A key lesson from the past decade of electrification in India and the surge of decentralized energy technologies is that grid extension and decentralized solutions are complementary. Although distributed power may be a viable alternative to grid extension in sparsely populated countries with limited electric grid infrastructure, in India the problems with the electric grid
have more to do with governance than with geography. Therefore, the best way forward is to combine power sector reform and distributed power generation under an integrated policy framework.
According to the Indian government’s own rural electrification portal, over 40 million households — somewhere between 200 and 300 million people — remain without an electricity connection at home. What is more, the quality of electricity service remains poor in rural areas. The 2014 ACCESS survey showed that electrified households in Uttar Pradesh and Bihar had fewer than 10 hours of electricity on a typical day.
Under these conditions, a meaningful solution to India’s rural electrification problem would have to electrify all households, guarantee adequate service, and avoid bankrupting the electricity distribution companies (DISCOMs) at the same time. A combination of power sector reform with the increased use of decentralized solutions can achieve this goal.
Power sector reform is necessary because DISCOMs have little hope of offering high-quality service unless they can cover the costs of the service. As long as electricity distribution companies are unable to cover their costs due to artificially low, heavily regulated prices and rampant power theft, the quality of rural electricity service is bound to remain poor. In most states, every new household connection and every kilowatt-hour of power supplied to rural areas adds to the debt of the distribution companies.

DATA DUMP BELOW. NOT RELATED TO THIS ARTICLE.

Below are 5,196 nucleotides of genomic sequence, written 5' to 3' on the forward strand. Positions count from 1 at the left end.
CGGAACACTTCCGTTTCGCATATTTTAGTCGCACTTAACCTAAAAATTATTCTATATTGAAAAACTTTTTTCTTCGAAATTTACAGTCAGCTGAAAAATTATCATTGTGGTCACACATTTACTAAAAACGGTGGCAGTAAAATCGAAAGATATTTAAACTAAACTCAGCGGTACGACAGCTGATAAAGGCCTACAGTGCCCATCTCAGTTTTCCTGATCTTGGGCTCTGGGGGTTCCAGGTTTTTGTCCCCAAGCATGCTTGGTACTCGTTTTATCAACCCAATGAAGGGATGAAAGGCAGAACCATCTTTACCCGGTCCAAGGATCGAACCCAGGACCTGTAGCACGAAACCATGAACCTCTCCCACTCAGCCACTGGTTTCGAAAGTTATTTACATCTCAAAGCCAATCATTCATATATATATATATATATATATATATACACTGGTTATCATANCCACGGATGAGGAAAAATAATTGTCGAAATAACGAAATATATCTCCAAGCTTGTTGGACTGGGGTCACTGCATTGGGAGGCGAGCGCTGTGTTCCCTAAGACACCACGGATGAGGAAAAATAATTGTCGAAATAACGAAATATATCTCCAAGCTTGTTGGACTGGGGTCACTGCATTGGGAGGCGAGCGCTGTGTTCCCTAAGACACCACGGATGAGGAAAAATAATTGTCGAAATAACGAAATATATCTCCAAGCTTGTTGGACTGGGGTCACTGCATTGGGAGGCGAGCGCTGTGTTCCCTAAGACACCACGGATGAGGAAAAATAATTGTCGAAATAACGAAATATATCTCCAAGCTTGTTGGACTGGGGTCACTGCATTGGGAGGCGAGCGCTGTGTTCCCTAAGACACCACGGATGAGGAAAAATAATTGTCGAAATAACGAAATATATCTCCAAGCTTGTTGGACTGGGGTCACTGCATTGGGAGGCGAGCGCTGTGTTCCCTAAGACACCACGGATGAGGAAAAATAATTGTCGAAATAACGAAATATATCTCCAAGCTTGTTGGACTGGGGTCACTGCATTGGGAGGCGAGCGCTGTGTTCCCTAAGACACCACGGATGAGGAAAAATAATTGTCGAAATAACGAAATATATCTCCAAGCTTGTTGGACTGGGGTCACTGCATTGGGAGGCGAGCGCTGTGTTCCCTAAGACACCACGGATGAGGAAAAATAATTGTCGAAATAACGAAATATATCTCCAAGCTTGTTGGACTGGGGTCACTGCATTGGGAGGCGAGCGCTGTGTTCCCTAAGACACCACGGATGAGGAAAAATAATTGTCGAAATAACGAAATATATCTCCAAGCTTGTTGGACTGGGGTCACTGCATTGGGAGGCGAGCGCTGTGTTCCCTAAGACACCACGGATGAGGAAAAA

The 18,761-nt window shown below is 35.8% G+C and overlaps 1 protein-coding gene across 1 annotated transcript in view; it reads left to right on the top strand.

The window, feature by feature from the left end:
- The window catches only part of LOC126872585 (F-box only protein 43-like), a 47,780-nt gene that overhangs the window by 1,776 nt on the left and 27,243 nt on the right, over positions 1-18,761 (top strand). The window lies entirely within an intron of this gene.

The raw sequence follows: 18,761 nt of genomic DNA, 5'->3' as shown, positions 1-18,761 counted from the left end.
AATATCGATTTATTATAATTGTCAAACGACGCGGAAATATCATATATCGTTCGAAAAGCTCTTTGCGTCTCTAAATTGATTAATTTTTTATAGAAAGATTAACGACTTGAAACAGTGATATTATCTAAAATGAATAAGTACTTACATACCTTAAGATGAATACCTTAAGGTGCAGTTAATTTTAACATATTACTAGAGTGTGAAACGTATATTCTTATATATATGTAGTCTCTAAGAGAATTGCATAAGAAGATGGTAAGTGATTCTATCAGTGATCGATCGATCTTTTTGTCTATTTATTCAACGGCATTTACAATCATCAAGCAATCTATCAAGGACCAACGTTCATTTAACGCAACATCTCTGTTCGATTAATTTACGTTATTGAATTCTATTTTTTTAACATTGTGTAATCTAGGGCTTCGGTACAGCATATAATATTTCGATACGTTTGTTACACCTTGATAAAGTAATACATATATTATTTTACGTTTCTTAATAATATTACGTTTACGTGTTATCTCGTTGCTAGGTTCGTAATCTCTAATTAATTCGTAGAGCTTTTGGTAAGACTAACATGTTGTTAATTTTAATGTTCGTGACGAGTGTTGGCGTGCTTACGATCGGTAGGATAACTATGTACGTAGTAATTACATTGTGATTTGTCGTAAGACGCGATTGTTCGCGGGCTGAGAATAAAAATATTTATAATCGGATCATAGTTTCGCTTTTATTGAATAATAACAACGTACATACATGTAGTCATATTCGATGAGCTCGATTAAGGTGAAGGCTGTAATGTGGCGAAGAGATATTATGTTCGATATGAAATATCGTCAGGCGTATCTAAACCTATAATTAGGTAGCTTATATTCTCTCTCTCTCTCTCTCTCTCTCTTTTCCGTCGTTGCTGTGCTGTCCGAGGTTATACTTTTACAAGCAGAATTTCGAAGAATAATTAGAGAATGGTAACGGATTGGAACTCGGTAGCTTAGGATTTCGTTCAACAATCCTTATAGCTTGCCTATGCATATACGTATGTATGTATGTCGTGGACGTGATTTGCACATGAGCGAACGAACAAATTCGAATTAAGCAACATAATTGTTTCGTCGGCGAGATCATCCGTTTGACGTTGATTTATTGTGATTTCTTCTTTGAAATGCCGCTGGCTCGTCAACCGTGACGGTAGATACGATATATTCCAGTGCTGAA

Regulatory reforms that allow electricity prices to reflect costs are necessary for improving the quality of service, as India’s new Draft National Energy Policy acknowledges. Efforts to help poor households gain access to electricity should be based on cash transfers, lifeline tariffs for minimal energy consumption, and targeted subsidies. These efforts should be funded by state governments as social policy, so that they would not handicap the struggling distribution companies.
Decentralized solutions can also play an important role, but that’s not because extending the grid to electrify households is too difficult or extensive. Virtually all villages in India are already electrified, meaning that they have electricity distribution infrastructure in place. While many countries in Sub-Saharan Africa have entire villages without power, the problem in India is that many electrified villages have large numbers of non-electrified homes.
Private entrepreneurs should be able to freely compete for government projects to electrify remaining households, and poor households should be able to avail the same subsidies if they prefer a decentralized solution to a conventional grid connection. Given that the grid is almost everywhere, those who generate distributed energy should also be allowed to sell
power to the electric grid.
This combination of power sector reform and decentralized technologies can contribute to solving India’s governance problem with rural electrification. Power sector reforms improves the quality of rural electricity service, while increasingly competitive decentralized technologies expand the set of solutions and help the poor quickly gain access to basic energy services.
Johannes Urpelainen is the Prince Sultan bin Abdulaziz Professor of Energy,
Resources and Environment at the Johns Hopkins School of Advanced International Studies (SAIS) and the Founding Director of the Initiative for Sustainable Energy Policy (ISEP). Follow him @jurpelai